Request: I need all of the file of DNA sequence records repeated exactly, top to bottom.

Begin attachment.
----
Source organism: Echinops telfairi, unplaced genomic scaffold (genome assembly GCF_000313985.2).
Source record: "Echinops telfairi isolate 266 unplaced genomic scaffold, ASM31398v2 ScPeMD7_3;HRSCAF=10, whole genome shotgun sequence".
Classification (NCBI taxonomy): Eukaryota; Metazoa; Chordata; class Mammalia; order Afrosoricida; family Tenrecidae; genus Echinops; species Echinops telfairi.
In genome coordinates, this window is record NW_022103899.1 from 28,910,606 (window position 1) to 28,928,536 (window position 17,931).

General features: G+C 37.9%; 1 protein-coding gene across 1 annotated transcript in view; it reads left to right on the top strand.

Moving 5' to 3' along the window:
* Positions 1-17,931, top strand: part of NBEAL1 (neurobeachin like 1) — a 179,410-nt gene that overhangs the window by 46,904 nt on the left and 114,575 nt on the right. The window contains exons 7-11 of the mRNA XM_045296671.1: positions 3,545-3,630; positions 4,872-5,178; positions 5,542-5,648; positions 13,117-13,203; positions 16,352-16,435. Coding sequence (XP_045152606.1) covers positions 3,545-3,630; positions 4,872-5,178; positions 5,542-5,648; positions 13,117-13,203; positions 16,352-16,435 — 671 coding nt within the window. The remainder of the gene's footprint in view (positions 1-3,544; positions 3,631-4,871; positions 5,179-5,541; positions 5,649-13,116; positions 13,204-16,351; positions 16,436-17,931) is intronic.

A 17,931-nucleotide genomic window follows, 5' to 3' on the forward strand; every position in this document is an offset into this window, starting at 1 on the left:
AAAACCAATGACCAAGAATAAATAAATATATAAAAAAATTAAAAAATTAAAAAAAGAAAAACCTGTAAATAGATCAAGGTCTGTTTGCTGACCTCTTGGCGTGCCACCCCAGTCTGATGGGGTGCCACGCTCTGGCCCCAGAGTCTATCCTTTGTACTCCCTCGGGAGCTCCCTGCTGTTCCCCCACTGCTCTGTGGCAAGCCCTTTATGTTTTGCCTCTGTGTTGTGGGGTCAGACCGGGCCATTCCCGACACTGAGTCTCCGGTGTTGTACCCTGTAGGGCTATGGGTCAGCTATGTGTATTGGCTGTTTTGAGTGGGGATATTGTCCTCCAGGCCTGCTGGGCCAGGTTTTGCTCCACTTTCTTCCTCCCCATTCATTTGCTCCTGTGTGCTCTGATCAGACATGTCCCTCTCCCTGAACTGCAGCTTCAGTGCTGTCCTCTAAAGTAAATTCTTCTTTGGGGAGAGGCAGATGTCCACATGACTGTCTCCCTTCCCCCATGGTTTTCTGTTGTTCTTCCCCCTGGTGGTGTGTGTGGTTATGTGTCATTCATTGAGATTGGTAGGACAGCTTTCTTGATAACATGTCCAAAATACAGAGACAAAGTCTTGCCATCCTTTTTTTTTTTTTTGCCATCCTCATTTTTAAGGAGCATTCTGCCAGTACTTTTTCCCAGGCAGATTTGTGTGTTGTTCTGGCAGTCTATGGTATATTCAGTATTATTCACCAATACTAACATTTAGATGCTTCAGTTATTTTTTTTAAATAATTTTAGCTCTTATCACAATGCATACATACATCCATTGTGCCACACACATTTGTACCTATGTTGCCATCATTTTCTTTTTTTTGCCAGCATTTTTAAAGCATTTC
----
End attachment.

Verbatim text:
Source organism: Echinops telfairi, unplaced genomic scaffold (genome assembly GCF_000313985.2).
Source record: "Echinops telfairi isolate 266 unplaced genomic scaffold, ASM31398v2 ScPeMD7_3;HRSCAF=10, whole genome shotgun sequence".
Classification (NCBI taxonomy): Eukaryota; Metazoa; Chordata; class Mammalia; order Afrosoricida; family Tenrecidae; genus Echinops; species Echinops telfairi.
In genome coordinates, this window is record NW_022103899.1 from 28,910,606 (window position 1) to 28,928,536 (window position 17,931).

General features: G+C 37.9%; 1 protein-coding gene across 1 annotated transcript in view; it reads left to right on the top strand.

Moving 5' to 3' along the window:
* Positions 1-17,931, top strand: part of NBEAL1 (neurobeachin like 1) — a 179,410-nt gene that overhangs the window by 46,904 nt on the left and 114,575 nt on the right. The window contains exons 7-11 of the mRNA XM_045296671.1: positions 3,545-3,630; positions 4,872-5,178; positions 5,542-5,648; positions 13,117-13,203; positions 16,352-16,435. Coding sequence (XP_045152606.1) covers positions 3,545-3,630; positions 4,872-5,178; positions 5,542-5,648; positions 13,117-13,203; positions 16,352-16,435 — 671 coding nt within the window. The remainder of the gene's footprint in view (positions 1-3,544; positions 3,631-4,871; positions 5,179-5,541; positions 5,649-13,116; positions 13,204-16,351; positions 16,436-17,931) is intronic.

A 17,931-nucleotide genomic window follows, 5' to 3' on the forward strand; every position in this document is an offset into this window, starting at 1 on the left:
AAAACCAATGACCAAGAATAAATAAATATATAAAAAAATTAAAAAATTAAAAAAAGAAAAACCTGTAAATAGATCAAGGTCTGTTTGCTGACCTCTTGGCGTGCCACCCCAGTCTGATGGGGTGCCACGCTCTGGCCCCAGAGTCTATCCTTTGTACTCCCTCGGGAGCTCCCTGCTGTTCCCCCACTGCTCTGTGGCAAGCCCTTTATGTTTTGCCTCTGTGTTGTGGGGTCAGACCGGGCCATTCCCGACACTGAGTCTCCGGTGTTGTACCCTGTAGGGCTATGGGTCAGCTATGTGTATTGGCTGTTTTGAGTGGGGATATTGTCCTCCAGGCCTGCTGGGCCAGGTTTTGCTCCACTTTCTTCCTCCCCATTCATTTGCTCCTGTGTGCTCTGATCAGACATGTCCCTCTCCCTGAACTGCAGCTTCAGTGCTGTCCTCTAAAGTAAATTCTTCTTTGGGGAGAGGCAGATGTCCACATGACTGTCTCCCTTCCCCCATGGTTTTCTGTTGTTCTTCCCCCTGGTGGTGTGTGTGGTTATGTGTCATTCATTGAGATTGGTAGGACAGCTTTCTTGATAACATGTCCAAAATACAGAGACAAAGTCTTGCCATCCTTTTTTTTTTTTTTGCCATCCTCATTTTTAAGGAGCATTCTGCCAGTACTTTTTCCCAGGCAGATTTGTGTGTTGTTCTGGCAGTCTATGGTATATTCAGTATTATTCACCAATACTAACATTTAGATGCTTCAGTTATTTTTTTTAAATAATTTTAGCTCTTATCACAATGCATACATACATCCATTGTGCCACACACATTTGTACCTATGTTGCCATCATTTTCTTTTTTTTGCCAGCATTTTTAAAGCATTTC